Essays on Moby-Dick
“Modern American literature begins … with Moby-Dick,” asserts novelist E. L Doctorow in the lead essay of this book. Certainly, no book has a better claim to the title “Great American Novel” than Herman Melville’s masterpiece. Nor should that claim be mitigated by the fact that while so much of the American reading public has heard of Moby-Dick, a somewhat fewer number have actually read the novel in its entirety. Moby-Dick is fashioned out of an alternating rhythm of narrative and digressive chapters, advancing and retarding the famous pursuit of the white whale, and this give and take mimics the way Melville’s literary “stock” has cycled from low to high to low to high again, now a full century and more after his death.
The essays collected in this volume were initially proceedings of an academic conference held in 2001 on the occasion of the 150th anniversary of the publication of Melville’s classic. The conference went ahead as planned in October of that fateful year, but the shadow of 9/11 hangs heavily over this collection “loomings,” Melville might say). The relationship between the novel and the events of 9/11 and, importantly, its aftermath) is addressed in many of these essays, with the editors suggesting in this vein: “Moby-Dick is not so much about a terrorizing whale as it is about our reactions to terror.”
In a collection this massive the essays will inevitably be uneven in quality, but it must be said that this is a fine body of work: wide-ranging, thoughtful, engaging, and full of interesting perspectives. With the exception of Doctorow, all the contributors are academic scholars, but the general reader with an interest in Melville will find much to cherish here. Among the many topics addressed in the collected essays: the construction of the novel, including treatments of the “break out” chapters; the book’s relationship to the Bible and Shakespeare; Melville’s formative relationship with Hawthorne; connections to Melville’s other work; Melville and “the depressive mind”; Lacanian psychoanalysis, Melville, and identity; *‘*Death, Memory, and the Law”; “morality”; “reading”; “Mapping” and the Enlightenment; race and racial history in the United States, the “Doubloon and Latin American” as well as Native American culture; problems of translation and the status of the novel in German and Brazilian culture; and the novel’s “stage and web renderings.”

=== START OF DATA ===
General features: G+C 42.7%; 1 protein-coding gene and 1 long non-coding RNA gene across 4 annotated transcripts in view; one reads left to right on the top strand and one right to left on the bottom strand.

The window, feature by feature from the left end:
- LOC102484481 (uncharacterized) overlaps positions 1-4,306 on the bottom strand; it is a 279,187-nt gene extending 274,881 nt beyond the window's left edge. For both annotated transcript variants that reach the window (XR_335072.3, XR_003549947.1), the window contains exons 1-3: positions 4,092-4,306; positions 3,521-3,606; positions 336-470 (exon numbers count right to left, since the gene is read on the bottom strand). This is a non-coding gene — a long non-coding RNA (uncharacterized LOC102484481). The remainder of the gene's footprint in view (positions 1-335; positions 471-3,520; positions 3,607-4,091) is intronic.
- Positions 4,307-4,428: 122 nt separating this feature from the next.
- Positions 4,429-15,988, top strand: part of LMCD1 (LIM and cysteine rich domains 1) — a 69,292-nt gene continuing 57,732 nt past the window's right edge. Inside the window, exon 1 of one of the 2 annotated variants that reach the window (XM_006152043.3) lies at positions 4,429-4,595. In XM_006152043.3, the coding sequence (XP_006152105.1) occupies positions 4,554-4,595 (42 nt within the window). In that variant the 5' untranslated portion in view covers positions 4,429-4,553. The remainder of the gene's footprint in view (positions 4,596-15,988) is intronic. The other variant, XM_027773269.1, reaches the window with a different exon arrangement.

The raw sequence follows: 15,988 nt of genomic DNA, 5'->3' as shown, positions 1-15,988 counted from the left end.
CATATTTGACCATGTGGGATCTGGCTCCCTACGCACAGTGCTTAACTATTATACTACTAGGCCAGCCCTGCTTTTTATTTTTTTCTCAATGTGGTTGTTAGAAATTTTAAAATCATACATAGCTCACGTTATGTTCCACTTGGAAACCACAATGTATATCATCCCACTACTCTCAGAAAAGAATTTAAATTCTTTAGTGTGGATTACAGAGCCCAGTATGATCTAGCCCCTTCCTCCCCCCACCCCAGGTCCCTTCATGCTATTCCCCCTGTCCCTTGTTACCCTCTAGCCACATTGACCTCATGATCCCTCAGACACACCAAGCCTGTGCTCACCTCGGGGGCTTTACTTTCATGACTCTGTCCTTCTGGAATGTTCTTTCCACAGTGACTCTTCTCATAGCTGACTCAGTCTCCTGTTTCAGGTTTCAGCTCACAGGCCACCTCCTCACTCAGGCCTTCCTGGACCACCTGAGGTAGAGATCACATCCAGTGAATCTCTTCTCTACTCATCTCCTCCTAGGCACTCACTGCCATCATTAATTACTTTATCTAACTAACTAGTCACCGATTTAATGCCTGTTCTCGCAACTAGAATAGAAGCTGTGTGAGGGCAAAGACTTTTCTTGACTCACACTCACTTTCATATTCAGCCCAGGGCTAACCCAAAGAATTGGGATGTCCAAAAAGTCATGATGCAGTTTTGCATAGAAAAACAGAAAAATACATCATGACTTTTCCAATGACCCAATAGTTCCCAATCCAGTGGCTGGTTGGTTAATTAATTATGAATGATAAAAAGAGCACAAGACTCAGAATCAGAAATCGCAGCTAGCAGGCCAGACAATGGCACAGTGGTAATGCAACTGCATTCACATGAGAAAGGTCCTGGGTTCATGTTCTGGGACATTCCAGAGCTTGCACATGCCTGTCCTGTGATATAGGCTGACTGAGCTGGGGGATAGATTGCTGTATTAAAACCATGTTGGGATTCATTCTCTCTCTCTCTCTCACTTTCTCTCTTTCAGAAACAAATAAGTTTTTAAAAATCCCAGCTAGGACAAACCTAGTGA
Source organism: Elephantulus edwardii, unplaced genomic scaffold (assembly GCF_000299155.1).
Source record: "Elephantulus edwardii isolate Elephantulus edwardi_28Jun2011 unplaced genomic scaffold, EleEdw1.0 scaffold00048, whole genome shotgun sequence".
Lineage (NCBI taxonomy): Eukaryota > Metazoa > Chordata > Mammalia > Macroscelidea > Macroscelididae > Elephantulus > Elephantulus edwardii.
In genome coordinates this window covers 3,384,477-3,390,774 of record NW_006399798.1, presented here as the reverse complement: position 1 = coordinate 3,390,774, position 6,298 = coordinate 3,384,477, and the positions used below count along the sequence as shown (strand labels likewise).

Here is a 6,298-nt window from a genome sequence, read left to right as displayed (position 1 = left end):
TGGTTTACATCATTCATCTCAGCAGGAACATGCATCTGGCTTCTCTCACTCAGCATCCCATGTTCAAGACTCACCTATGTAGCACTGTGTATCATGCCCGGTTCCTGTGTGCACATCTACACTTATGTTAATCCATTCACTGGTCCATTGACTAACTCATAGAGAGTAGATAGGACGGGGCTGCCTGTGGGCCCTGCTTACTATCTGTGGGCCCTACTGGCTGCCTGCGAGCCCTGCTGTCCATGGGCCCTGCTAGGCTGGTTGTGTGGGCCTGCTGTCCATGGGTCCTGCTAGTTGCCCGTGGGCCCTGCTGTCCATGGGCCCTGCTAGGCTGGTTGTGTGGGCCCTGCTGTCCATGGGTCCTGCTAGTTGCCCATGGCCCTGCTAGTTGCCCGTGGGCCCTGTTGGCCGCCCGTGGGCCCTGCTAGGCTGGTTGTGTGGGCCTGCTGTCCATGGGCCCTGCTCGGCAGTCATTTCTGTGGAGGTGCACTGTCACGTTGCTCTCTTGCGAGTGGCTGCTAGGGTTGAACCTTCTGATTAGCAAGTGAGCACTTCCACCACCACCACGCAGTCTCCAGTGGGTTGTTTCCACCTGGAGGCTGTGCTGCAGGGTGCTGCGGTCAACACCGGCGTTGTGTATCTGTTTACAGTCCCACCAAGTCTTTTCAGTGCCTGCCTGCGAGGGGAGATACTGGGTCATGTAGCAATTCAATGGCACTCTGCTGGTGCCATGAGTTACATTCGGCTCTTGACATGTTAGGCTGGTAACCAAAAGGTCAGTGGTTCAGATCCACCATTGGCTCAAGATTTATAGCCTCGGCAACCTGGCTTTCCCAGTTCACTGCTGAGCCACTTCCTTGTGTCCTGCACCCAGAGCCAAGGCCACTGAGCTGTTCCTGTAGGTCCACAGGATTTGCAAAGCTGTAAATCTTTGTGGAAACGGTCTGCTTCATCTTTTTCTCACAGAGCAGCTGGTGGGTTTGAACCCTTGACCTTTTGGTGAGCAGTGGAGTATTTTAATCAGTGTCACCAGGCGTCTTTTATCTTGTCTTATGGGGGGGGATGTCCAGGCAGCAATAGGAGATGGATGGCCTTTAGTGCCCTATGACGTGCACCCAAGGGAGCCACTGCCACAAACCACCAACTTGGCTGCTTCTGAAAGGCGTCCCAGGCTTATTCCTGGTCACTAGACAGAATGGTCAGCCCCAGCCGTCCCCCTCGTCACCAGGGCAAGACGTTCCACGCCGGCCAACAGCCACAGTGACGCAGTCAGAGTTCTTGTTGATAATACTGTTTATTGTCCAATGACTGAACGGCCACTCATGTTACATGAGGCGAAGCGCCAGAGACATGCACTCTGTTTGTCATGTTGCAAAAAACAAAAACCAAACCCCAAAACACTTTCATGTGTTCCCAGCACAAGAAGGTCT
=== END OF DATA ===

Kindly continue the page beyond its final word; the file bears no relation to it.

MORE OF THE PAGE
The editors, scholars of American literature at Hofstra, the University of Connecticut, and the University of North Carolina-Chapel Hill respectively, have cast a wide net for their elusive quarry, the tantalizing solution to the enigma of this massive novel. That solution remains “ungraspable,” which is probably just as well for subsequent generations of enterprising readers.
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